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Johannes Roberts
Claire Holt, Mandy Moore, Matthew Modine
Writing Credits:
Johannes Roberts, Ernest Riera

Two sisters vacationing in Mexico are trapped in a shark cage at the bottom of the ocean. With less than an hour of oxygen left and great white sharks circling nearby, they must fight to survive.

Box Office:
Opening Weekend
$11,205,561 on 2270 screens.
Domestic Gross

Rated PG-13

Aspect Ratio: 2.35:1
English DTS-HD MA 5.1
Supplements Subtitles:

Runtime: 89 min.
Price: $19.99
Release Date: 9/26/2017

• Audio Commentary with Writer/Director Johannes Roberts and Producer James Harris
• “Unexpected Originality” Featurette
• Previews


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-SVS SB12-NSD 12" 400-watt Sealed Box Subwoofer


47 Meters Down [Blu-Ray] (2017)

Reviewed by Colin Jacobson (October 30, 2017)

2017’s 47 Meters Down provides a tale of survival among sharks. Sisters Lisa (Mandy Moore) and Kate (Claire Holt) take a vacation to Mexico together, and part of the trip revolves around water-based activities.

One of their choices? To hop into a safety cage that gets submersed in the ocean and allows them to view enormous sharks from up-close.

This doesn’t go well. The cable that attaches the cage to a boat snaps and sends the enclosure to the bottom of the sea. As their oxygen slowly expires, the sisters attempt to escape and survive.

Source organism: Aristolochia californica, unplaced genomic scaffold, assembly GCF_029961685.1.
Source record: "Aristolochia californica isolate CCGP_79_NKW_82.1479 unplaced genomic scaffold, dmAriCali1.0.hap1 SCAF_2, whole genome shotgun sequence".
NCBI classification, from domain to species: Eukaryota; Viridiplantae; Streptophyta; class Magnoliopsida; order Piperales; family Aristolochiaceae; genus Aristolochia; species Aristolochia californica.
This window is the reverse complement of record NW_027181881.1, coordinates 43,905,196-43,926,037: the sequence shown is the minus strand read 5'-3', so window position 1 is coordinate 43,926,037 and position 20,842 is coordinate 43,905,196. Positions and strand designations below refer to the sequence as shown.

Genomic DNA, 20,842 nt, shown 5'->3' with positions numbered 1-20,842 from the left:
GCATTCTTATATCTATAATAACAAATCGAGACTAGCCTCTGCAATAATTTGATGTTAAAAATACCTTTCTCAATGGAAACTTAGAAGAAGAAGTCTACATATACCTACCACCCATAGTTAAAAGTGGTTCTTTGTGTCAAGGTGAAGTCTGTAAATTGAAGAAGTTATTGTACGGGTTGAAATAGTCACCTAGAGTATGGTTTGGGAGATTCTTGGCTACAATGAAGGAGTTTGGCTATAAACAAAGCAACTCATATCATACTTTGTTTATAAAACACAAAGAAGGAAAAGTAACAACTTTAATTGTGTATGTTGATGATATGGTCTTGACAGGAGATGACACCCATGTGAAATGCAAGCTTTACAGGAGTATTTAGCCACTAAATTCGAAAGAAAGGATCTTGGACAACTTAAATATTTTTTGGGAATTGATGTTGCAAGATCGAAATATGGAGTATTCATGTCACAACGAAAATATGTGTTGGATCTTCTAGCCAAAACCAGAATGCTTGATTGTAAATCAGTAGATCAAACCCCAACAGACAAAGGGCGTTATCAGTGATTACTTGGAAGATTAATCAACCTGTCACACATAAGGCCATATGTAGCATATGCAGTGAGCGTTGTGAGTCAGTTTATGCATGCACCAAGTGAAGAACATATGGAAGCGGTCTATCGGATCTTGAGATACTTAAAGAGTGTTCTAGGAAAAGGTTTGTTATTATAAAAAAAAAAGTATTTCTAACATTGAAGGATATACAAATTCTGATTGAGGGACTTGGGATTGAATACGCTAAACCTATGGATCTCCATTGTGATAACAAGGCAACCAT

When a movie about sharks appears, it seems natural to compare the tale to 1975’s Jaws. After 42 years, Jaws remains the definitive movie in this genre, and I doubt that status will ever change.

In this case, though, it makes more sense to view Meters in terms of how it relates to a 2016 release: The Shallows. Whereas the stories of Jaws and Meters don’t have a lot in common, Shallows and Meters share more than a few factors.

Which can make Meters occasionally feel like an attempt to capitalize on the moderate success of Shallows. Production schedules make this unlikely, as I’m sure Meters was already in the can when Shallows hit screens, but the similarities clearly exist.

Unfortunately, those comparisons don’t extend to the quality of the films. While Shallows provided a stimulating “woman against nature” tale, Meters seems much less interesting, as it leans on genre tropes too often.

This means Meters lacks much creativity, and it can be awfully contrived. It takes an “anything that can go wrong will go wrong” approach that becomes nearly comical at times.

The sisters suffer through so many equipment breakdowns and related failures that the result seems absurd. The filmmakers work so hard to place the characters in danger that the movie loses a lot of potential impact.

Meters also goes completely off the rails in its third act. I don’t want to provide spoilers, but suffice it to say the movie delivers a “fake-out” ending that seems irritating at best and cruel at worst.

It’s a gambit that doesn’t work, as it just makes the viewer unhappy. It’s cleverness for its own sake and it harpoons any potential good will.